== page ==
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The brainy, paranoid science fiction of writer Philip K. Dick has inspired one visionary classic (Blade Runner) and two above-average action movies (Total RecallandMinority Report).Paycheckaspires to follow in their footsteps: An engineer (Ben Affleck,Chasing Amy) routinely agrees to have his memory erased after every job so that he doesn't know what he's done. But after the biggest job of his life, he discovers that not only has he refused a $90 million paycheck, he's sent himself an envelope full of things he doesn't recognize--and he doesn't remember doing any of this. As he unravels the plot, he discovers he's also fallen in love (with Uma Thurman,Kill Bill) and invented a dangerous device for his former boss (Aaron Eckhart,Erin Brockovich). Affleck is bland, the script ruins a cunning idea, and the direction--from the normally dynamic John Woo (Face/Off)--plods along, aimless and bored.--Bret Fetzer
Paycheck: A Forgettable Future Paycheck is a disappointing and sometimes frustrating film because it clumsily toys with a number of potentially brilliant ideas without really knowing what to do with them. These key concepts come courtesy of Philip K. Dick, via his original short story, though the film poorly represents the themes and conceits that have made his stories into unforgettable classics. As a thriller, Paycheck depends upon our identification with its imperiled hero, but the movie is never able to make us truly care about Ben Affleck's Michael Jennings or his fragile state of mind, and that's something Dick would have found unforgivable. Only Uma Thurman really earns her paycheck here. The premise is high concept, and the prophetic threat is revealed to be of apocalyptic proportion, but Paycheck is never more than a pedestrian action film spun from chains of meaningless chase sequences and flat fight scenes. The future world created by John Woo isn't nearly as engaging or convincing as, say, the captivating science fiction setting crafted by Stephen Spielberg for another high-profile Dick adaptation, Minority Report. For Paycheck, the comparison is not flattering. Sadly, Woo can't even keep himself from forcing his own creative preoccupations into the film, and a resulting motorcycle chase sequence is outright uninspired and may represent the film's low. Some scenes are enjoyable, and there are fleeting flashes of wit and excitement, but much of what unfolds seems inappropriately conceived or placed. Paycheck isn't a smart film and, what's more, it sometimes assumes that its audience isn't even paying attention. As a result, the film never comes close to living up to its potential. The material and the audience deserve better. Unfortunately, Paycheck is forgettable fare and, truly, it is without any real payoff.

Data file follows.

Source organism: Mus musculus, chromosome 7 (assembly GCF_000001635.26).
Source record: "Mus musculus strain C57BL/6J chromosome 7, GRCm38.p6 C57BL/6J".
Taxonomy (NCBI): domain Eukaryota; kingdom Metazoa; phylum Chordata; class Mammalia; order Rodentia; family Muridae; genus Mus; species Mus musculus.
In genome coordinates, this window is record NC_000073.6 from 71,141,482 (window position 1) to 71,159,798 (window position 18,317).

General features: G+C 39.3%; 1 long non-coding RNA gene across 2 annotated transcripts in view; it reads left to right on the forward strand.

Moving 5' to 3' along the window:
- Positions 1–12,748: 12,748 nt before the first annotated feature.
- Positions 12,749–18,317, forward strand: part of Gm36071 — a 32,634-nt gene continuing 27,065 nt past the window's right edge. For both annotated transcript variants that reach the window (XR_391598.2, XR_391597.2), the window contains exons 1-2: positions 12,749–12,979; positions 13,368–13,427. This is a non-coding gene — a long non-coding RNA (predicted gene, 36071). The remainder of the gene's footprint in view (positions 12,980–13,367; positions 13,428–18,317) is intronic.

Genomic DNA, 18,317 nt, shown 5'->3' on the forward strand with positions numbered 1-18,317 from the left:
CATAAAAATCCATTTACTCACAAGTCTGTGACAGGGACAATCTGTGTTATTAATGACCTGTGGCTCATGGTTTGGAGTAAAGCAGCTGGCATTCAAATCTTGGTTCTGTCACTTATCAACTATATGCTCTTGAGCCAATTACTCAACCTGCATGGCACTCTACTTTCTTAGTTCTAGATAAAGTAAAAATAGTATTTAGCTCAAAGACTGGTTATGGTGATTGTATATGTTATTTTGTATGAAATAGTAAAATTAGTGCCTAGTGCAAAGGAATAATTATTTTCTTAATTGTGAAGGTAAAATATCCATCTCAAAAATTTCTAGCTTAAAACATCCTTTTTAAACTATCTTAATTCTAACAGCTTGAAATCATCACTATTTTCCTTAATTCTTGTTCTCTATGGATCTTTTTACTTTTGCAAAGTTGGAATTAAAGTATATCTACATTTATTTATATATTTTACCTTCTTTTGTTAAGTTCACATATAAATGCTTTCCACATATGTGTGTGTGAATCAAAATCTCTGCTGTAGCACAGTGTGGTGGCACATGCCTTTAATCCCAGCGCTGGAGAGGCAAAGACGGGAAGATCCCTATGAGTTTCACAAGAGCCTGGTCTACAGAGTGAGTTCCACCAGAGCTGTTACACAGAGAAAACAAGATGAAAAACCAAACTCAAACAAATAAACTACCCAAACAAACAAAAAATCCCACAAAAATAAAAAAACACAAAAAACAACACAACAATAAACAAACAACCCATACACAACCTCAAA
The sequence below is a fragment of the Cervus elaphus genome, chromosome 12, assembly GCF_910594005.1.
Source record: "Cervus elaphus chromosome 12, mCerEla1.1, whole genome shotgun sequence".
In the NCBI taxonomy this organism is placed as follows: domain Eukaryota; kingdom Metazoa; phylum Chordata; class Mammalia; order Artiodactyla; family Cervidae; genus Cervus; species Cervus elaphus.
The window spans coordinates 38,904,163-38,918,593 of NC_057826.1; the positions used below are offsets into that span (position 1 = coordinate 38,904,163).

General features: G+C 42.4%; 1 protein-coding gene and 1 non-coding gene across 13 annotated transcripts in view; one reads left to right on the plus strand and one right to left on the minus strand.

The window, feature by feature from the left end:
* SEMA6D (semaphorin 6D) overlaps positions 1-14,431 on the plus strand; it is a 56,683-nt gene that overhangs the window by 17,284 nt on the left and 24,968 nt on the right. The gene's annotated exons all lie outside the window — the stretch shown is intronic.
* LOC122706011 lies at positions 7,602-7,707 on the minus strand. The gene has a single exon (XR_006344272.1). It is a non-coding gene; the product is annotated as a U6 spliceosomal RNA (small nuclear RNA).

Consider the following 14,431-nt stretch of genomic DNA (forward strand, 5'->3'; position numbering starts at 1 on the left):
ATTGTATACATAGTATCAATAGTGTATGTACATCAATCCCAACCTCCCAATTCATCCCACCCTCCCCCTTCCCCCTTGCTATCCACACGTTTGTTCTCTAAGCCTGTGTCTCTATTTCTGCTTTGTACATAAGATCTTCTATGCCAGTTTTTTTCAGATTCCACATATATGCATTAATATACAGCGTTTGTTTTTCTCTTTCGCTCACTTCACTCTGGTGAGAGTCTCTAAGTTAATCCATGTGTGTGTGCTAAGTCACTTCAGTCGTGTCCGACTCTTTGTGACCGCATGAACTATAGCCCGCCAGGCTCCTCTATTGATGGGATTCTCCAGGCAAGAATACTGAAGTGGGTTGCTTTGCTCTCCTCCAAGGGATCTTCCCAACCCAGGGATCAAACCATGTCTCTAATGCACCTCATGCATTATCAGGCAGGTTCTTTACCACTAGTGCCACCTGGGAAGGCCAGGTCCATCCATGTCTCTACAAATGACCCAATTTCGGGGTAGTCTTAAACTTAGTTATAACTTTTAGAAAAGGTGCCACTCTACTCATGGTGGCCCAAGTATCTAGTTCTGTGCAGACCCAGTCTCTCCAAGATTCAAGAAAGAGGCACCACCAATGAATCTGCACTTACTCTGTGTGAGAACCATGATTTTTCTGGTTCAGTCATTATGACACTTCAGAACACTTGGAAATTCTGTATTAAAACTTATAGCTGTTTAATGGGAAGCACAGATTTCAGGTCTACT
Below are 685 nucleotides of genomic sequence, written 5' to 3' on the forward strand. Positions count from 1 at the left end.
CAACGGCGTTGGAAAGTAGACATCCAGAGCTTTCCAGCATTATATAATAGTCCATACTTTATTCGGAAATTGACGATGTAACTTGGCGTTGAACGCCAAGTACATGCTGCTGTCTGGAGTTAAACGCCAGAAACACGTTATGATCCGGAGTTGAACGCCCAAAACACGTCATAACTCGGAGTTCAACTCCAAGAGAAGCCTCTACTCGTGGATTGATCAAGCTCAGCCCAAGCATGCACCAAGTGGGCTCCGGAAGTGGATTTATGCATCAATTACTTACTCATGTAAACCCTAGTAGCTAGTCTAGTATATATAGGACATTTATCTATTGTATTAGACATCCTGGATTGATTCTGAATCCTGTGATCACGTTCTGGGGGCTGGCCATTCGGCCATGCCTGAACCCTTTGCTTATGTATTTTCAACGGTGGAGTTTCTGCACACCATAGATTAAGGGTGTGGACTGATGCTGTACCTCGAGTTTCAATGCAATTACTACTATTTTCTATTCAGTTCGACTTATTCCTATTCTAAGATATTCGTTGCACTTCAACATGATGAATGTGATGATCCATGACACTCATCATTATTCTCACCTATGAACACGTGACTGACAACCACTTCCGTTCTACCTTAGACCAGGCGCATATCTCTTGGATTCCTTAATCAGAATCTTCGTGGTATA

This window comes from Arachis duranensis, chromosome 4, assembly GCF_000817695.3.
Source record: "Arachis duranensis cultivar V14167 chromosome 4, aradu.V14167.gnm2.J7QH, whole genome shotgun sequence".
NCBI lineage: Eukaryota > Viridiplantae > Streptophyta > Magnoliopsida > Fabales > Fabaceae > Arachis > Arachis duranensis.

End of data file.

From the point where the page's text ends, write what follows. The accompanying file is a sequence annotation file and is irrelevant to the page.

--Brian A. Dixon Revelation Magazine
All the things I hate I don't particularly like Uma Thurman. I haven't liked Paul Giamatti's performances (except maybe in "The Negotiator"). Ben Affleck is not my favorite actor, to be sure and Aaron Eckhart is kind of an unknown quantity.
The first 20 minutes of the movie are admittedly punctuated by asinine stupidity, like science fiction written for kindergarten. In fact, there are incredibly stupid parts that marr the entire movie.
Somehow, the movie works very well together. The stupidity is honed by sleak, sexy science fiction and a well moving action line. I can;t explain it...watch the movie all the way through and see if you like it...I did...and I hate most movies.Great premise, weak execution In Paycheck, Ben Affleck plays engineer Michael Jennings, who works on highly lucrative projects for big companies, then has his memory erased so that he can't reveal any trade secrets. He's paid millions for the privilege, of course, and everything seems to sit just fine with him.
However, on a particularly well-paying gig, Jennings awakens from his memory erasure to discover that he's traded his obscenely high paycheck for an envelope full of random personal items. As the movie progresses, we learn that Jennings has risked everything to save himself, his girl (Uma Thurman), and (of course) THE WORLD. (Insert booming soundtrack music here.)
Although I found the premise of Paycheck highly original, and the action more than adequate to keep me interested, the scenes between Thurman and Affleck fell flat. (In addition, more than a few melodramatic moments had me rolling my eyes.)
This movie was fairly entertaining, but it just couldn't find its heart. Paul Giamatti, in a turn as Shorty, Micheal's tech-savvy friend, struck me as the most real character of the bunch, and he didn't even have much screen time. Verdict: skip it.